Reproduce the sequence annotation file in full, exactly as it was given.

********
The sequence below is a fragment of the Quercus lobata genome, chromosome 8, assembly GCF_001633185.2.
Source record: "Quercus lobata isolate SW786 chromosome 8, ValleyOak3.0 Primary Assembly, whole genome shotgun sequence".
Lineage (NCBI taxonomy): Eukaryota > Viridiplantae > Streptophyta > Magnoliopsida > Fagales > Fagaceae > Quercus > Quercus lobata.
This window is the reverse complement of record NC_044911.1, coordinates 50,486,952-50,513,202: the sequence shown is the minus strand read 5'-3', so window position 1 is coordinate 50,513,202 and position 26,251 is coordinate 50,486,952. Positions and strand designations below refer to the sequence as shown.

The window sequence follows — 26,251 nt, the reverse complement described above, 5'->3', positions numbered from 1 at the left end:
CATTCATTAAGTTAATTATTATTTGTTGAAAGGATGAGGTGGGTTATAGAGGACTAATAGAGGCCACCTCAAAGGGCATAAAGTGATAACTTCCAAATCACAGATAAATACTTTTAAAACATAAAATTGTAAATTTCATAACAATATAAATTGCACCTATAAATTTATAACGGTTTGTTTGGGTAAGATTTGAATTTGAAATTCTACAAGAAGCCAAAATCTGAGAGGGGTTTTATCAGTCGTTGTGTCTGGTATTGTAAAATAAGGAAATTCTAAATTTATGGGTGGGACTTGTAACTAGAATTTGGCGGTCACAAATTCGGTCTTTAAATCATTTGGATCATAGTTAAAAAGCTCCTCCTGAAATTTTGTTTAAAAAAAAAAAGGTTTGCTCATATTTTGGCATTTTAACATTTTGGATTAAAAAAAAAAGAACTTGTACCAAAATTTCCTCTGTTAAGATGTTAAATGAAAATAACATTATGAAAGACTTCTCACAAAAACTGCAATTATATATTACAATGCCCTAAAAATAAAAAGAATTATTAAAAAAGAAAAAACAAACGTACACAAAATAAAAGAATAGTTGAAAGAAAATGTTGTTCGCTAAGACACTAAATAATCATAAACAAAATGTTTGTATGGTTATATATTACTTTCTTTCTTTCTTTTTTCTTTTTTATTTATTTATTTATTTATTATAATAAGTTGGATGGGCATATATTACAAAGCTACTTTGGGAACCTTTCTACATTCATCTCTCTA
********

The sequence below is a fragment of the Quercus lobata genome, chromosome 8, assembly GCF_001633185.2.
Source record: "Quercus lobata isolate SW786 chromosome 8, ValleyOak3.0 Primary Assembly, whole genome shotgun sequence".
Lineage (NCBI taxonomy): Eukaryota > Viridiplantae > Streptophyta > Magnoliopsida > Fagales > Fagaceae > Quercus > Quercus lobata.
This window is the reverse complement of record NC_044911.1, coordinates 50,486,952-50,513,202: the sequence shown is the minus strand read 5'-3', so window position 1 is coordinate 50,513,202 and position 26,251 is coordinate 50,486,952. Positions and strand designations below refer to the sequence as shown.

The window sequence follows — 26,251 nt, the reverse complement described above, 5'->3', positions numbered from 1 at the left end:
CATTCATTAAGTTAATTATTATTTGTTGAAAGGATGAGGTGGGTTATAGAGGACTAATAGAGGCCACCTCAAAGGGCATAAAGTGATAACTTCCAAATCACAGATAAATACTTTTAAAACATAAAATTGTAAATTTCATAACAATATAAATTGCACCTATAAATTTATAACGGTTTGTTTGGGTAAGATTTGAATTTGAAATTCTACAAGAAGCCAAAATCTGAGAGGGGTTTTATCAGTCGTTGTGTCTGGTATTGTAAAATAAGGAAATTCTAAATTTATGGGTGGGACTTGTAACTAGAATTTGGCGGTCACAAATTCGGTCTTTAAATCATTTGGATCATAGTTAAAAAGCTCCTCCTGAAATTTTGTTTAAAAAAAAAAAGGTTTGCTCATATTTTGGCATTTTAACATTTTGGATTAAAAAAAAAAGAACTTGTACCAAAATTTCCTCTGTTAAGATGTTAAATGAAAATAACATTATGAAAGACTTCTCACAAAAACTGCAATTATATATTACAATGCCCTAAAAATAAAAAGAATTATTAAAAAAGAAAAAACAAACGTACACAAAATAAAAGAATAGTTGAAAGAAAATGTTGTTCGCTAAGACACTAAATAATCATAAACAAAATGTTTGTATGGTTATATATTACTTTCTTTCTTTCTTTTTTCTTTTTTATTTATTTATTTATTTATTATAATAAGTTGGATGGGCATATATTACAAAGCTACTTTGGGAACCTTTCTACATTCATCTCTCTA